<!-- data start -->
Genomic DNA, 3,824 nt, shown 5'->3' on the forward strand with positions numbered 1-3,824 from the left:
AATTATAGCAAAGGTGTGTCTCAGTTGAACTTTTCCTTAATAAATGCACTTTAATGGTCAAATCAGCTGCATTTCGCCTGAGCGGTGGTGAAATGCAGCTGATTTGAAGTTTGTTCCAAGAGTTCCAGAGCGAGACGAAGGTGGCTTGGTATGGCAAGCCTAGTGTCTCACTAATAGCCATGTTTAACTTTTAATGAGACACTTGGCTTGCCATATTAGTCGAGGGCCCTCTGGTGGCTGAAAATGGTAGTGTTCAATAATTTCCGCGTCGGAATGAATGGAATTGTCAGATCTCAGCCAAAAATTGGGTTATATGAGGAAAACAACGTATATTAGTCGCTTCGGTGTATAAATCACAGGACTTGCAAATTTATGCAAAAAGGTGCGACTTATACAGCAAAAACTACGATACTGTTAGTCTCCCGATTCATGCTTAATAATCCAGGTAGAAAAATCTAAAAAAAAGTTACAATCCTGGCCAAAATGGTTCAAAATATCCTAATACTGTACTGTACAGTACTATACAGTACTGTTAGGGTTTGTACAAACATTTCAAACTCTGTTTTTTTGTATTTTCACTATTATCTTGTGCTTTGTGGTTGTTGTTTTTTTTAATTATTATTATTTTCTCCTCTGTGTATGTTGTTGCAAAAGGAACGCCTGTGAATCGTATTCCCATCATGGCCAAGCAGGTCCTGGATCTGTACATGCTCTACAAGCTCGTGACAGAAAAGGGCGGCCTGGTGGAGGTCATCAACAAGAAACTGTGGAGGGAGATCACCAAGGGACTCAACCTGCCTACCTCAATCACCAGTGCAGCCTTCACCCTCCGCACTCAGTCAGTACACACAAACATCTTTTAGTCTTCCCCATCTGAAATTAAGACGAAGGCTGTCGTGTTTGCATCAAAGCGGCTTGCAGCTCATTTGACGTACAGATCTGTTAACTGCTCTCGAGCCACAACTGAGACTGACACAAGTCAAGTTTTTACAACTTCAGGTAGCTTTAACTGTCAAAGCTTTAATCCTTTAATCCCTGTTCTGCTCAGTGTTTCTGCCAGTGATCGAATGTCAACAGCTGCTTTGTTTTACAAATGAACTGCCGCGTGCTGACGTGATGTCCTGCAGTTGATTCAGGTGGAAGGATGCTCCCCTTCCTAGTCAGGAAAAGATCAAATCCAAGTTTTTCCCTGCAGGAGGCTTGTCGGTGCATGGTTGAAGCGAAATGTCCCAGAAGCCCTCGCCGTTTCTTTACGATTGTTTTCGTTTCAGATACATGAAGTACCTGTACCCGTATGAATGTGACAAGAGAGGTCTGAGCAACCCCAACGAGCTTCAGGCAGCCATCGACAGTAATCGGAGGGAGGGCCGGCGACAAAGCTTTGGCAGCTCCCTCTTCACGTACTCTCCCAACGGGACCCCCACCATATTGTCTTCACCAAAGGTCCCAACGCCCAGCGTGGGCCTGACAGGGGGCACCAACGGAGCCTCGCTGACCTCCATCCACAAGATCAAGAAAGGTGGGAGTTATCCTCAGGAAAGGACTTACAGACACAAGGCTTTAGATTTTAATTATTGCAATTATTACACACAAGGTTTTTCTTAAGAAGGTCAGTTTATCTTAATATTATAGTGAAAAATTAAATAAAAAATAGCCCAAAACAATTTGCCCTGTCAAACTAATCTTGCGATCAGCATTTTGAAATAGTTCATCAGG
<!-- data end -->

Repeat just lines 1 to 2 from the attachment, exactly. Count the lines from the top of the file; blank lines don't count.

Genomic DNA, 3,824 nt, shown 5'->3' on the forward strand with positions numbered 1-3,824 from the left:
AATTATAGCAAAGGTGTGTCTCAGTTGAACTTTTCCTTAATAAATGCACTTTAATGGTCAAATCAGCTGCATTTCGCCTGAGCGGTGGTGAAATGCAGCTGATTTGAAGTTTGTTCCAAGAGTTCCAGAGCGAGACGAAGGTGGCTTGGTATGGCAAGCCTAGTGTCTCACTAATAGCCATGTTTAACTTTTAATGAGACACTTGGCTTGCCATATTAGTCGAGGGCCCTCTGGTGGCTGAAAATGGTAGTGTTCAATAATTTCCGCGTCGGAATGAATGGAATTGTCAGATCTCAGCCAAAAATTGGGTTATATGAGGAAAACAACGTATATTAGTCGCTTCGGTGTATAAATCACAGGACTTGCAAATTTATGCAAAAAGGTGCGACTTATACAGCAAAAACTACGATACTGTTAGTCTCCCGATTCATGCTTAATAATCCAGGTAGAAAAATCTAAAAAAAAGTTACAATCCTGGCCAAAATGGTTCAAAATATCCTAATACTGTACTGTACAGTACTATACAGTACTGTTAGGGTTTGTACAAACATTTCAAACTCTGTTTTTTTGTATTTTCACTATTATCTTGTGCTTTGTGGTTGTTGTTTTTTTTAATTATTATTATTTTCTCCTCTGTGTATGTTGTTGCAAAAGGAACGCCTGTGAATCGTATTCCCATCATGGCCAAGCAGGTCCTGGATCTGTACATGCTCTACAAGCTCGTGACAGAAAAGGGCGGCCTGGTGGAGGTCATCAACAAGAAACTGTGGAGGGAGATCACCAAGGGACTCAACCTGCCTACCTCAATCACCAGTGCAGCCTTCACCCTCCGCACTCAGTCAGTACACACAAACATCTTTTAGTCTTCCCCATCTGAAATTAAGACGAAGGCTGTCGTGTTTGCATCAAAGCGGCTTGCAGCTCATTTGACGTACAGATCTGTTAACTGCTCTCGAGCCACAACTGAGACTGACACAAGTCAAGTTTTTACAACTTCAGGTAGCTTTAACTGTCAAAGCTTTAATCCTTTAATCCCTGTTCTGCTCAGTGTTTCTGCCAGTGATCGAATGTCAACAGCTGCTTTGTTTTACAAATGAACTGCCGCGTGCTGACGTGATGTCCTGCAGTTGATTCAGGTGGAAGGATGCTCCCCTTCCTAGTCAGGAAAAGATCAAATCCAAGTTTTTCCCTGCAGGAGGCTTGTCGGTGCATGGTTGAAGCGAAATGTCCCAGAAGCCCTCGCCGTTTCTTTACGATTGTTTTCGTTTCAGATACATGAAGTACCTGTACCCGTATGAATGTGACAAGAGAGGTCTGAGCAACCCCAACGAGCTTCAGGCAGCCATCGACAGTAATCGGAGGGAGGGCCGGCGACAAAGCTTTGGCAGCTCCCTCTTCACGTACTCTCCCAACGGGACCCCCACCATATTGTCTTCACCAAAGGTCCCAACGCCCAGCGTGGGCCTGACAGGGGGCACCAACGGAGCCTCGCTGACCTCCATCCACAAGATCAAGAAAGGTGGGAGTTATCCTCAGGAAAGGACTTACAGACACAAGGCTTTAGATTTTAATTATTGCAATTATTACACACAAGGTTTTTCTTAAGAAGGTCAGTTTATCTTAATATTATAGTGAAAAATTAAATAAAAAATAGCCCAAAACAATTTGCCCTGTCAAACTAATCTTGCGATCAGCATTTTGAAATAGTTCATCAGG